“I want to see if I can. I don’t know if I can. I want to find out. I want to see. I’m going to do what I always do: I’m going to break it down to it’s smallest form, smallest detail, and go after it. Day by day. One day at a time.” - Kobe Bryant
Balance beyond standing on one leg, in our habitual training, day after day, we must find a balance between high intensity training and low intensity training.
What does this look like in real time practice? Simply put, do a high intensity workout on Monday and a low intensity workout Tuesday. Repeat this cycle, day after day.
What is a high intensity workout? It’s any workout that gets your heart rate up to 70-90% of your maximum heart rate. How do I find my heart rate percentage? 220-Age = heart rate max. Then, multiply by .7 for 70% of heart rate max or .9 for 90%, .6 for 60%, etc...Or on the Rate of Perceived Exertion, or RPE scale of 1-10 where 1 is easy, 10 is hard, a 7, 8, or 9 (in this 7-9 range, it’s hard to have a conversation with someone).
Some examples of this kind of workout may be kickboxing, circuit training, sprints, long distance runs, fast dancing, swimming fast and/or long distances, heavy strength training and anything that takes you into the 7-9 challenge zone.
What is a low intensity workout? Now that you understand the RPE scale, any workout that feels more like a 5-7 (I put 7 in both high and low categories, because it may be high intensity for some people who are pregnant or have high blood pressure and low intensity for some people like athletes on some days). This only gets your heart pumping slightly more than it would in a resting state where you’re going for a walk or a slow jog, or 60-70% of heart rate max. Some exercises that qualify in this range are yoga, foam rolling, pilates, light banded resistance, walking, slow dancing and jogging, and stretching.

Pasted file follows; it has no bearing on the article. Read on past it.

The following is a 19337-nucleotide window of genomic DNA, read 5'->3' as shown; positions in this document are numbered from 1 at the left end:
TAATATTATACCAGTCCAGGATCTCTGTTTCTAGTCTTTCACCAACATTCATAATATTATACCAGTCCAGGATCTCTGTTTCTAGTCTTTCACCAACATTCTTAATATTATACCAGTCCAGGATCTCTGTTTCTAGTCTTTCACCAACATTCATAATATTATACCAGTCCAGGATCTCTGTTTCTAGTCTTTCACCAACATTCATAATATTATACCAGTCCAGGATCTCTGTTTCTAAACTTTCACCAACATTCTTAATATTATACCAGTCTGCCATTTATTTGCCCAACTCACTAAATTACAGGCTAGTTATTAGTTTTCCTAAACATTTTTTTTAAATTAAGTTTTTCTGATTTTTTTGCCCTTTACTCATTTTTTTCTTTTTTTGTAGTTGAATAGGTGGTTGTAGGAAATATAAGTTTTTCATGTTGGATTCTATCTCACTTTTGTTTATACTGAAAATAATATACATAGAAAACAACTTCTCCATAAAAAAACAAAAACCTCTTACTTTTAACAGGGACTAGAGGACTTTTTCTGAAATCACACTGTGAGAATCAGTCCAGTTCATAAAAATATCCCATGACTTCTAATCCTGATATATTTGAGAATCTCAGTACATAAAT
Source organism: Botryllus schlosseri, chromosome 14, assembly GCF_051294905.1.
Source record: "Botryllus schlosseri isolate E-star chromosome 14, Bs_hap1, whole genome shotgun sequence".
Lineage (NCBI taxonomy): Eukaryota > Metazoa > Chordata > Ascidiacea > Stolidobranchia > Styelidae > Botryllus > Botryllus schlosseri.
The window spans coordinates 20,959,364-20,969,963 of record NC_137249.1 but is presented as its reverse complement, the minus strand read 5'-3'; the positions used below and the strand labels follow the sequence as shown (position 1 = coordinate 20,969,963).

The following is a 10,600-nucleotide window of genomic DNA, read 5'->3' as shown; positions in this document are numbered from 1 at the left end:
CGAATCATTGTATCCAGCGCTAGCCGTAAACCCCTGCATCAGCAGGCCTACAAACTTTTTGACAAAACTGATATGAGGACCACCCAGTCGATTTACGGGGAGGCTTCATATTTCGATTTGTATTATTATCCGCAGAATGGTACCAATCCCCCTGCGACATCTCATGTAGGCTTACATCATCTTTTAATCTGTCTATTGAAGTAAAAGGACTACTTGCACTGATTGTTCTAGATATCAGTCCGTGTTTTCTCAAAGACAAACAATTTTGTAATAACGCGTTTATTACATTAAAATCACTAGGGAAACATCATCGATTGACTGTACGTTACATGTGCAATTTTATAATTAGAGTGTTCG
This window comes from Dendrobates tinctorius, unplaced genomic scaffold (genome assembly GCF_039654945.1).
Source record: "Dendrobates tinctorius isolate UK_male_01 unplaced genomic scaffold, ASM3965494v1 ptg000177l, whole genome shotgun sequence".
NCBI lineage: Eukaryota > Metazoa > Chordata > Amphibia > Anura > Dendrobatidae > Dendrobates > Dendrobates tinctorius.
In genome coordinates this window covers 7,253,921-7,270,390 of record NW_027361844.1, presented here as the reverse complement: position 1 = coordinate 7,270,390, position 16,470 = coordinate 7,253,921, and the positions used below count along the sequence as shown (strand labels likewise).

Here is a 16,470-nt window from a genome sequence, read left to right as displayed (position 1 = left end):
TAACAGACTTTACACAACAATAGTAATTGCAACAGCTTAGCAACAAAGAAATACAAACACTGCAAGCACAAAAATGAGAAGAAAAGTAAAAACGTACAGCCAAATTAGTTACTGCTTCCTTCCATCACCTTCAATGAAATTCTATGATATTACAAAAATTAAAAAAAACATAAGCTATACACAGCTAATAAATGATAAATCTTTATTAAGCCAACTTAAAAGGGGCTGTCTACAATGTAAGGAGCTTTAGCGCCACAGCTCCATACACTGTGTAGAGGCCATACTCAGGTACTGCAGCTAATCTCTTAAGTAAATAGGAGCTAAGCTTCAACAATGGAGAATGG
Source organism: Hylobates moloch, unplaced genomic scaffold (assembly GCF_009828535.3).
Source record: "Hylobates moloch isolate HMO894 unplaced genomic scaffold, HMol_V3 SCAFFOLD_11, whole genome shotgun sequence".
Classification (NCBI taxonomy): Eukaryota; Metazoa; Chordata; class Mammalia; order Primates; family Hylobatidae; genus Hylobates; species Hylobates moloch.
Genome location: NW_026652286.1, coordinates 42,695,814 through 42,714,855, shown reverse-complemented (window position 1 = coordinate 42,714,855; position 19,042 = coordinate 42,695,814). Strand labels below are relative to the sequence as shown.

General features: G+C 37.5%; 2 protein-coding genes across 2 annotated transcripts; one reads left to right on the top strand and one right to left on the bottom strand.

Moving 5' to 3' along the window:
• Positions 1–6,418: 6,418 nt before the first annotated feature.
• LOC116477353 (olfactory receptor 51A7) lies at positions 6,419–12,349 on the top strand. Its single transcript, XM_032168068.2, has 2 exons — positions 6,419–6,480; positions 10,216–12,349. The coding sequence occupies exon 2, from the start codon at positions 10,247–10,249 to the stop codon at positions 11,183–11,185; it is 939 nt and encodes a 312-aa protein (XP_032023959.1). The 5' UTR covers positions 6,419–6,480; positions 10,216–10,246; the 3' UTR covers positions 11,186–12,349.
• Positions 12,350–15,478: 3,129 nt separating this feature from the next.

Why does balancing out these two workouts benefit me?
First, consider this question, what if I only do high intensity workouts? High intensity workout trains the mind and body to enter into a stressed out state, the sympathetic nervous system or fight or flight. This is an important state because it activates our response to danger. Plus, the stress hormone cortisol released during this stage can make us feel good on top of endorphins being released during exercise.
Back to Balance!
Do you see how switching up your workout intensity can reward your mind to feel good and prevent you from exhaustion and feeling over-stressed? Slow down, do some low intensity workouts between high intensity days. This will enhance your workout, just keep doing both and feel the difference.
Including soft tissue release aka foam rolling, stretching, and HIIT we can achieve our own self restoration and feel better as we workout while we’re having fun!
In Part. 2 I’m going to share with you how to get back to balance with strength training and share a sample weekly program that incorporates both HIIT and strength training!
Comments are closed.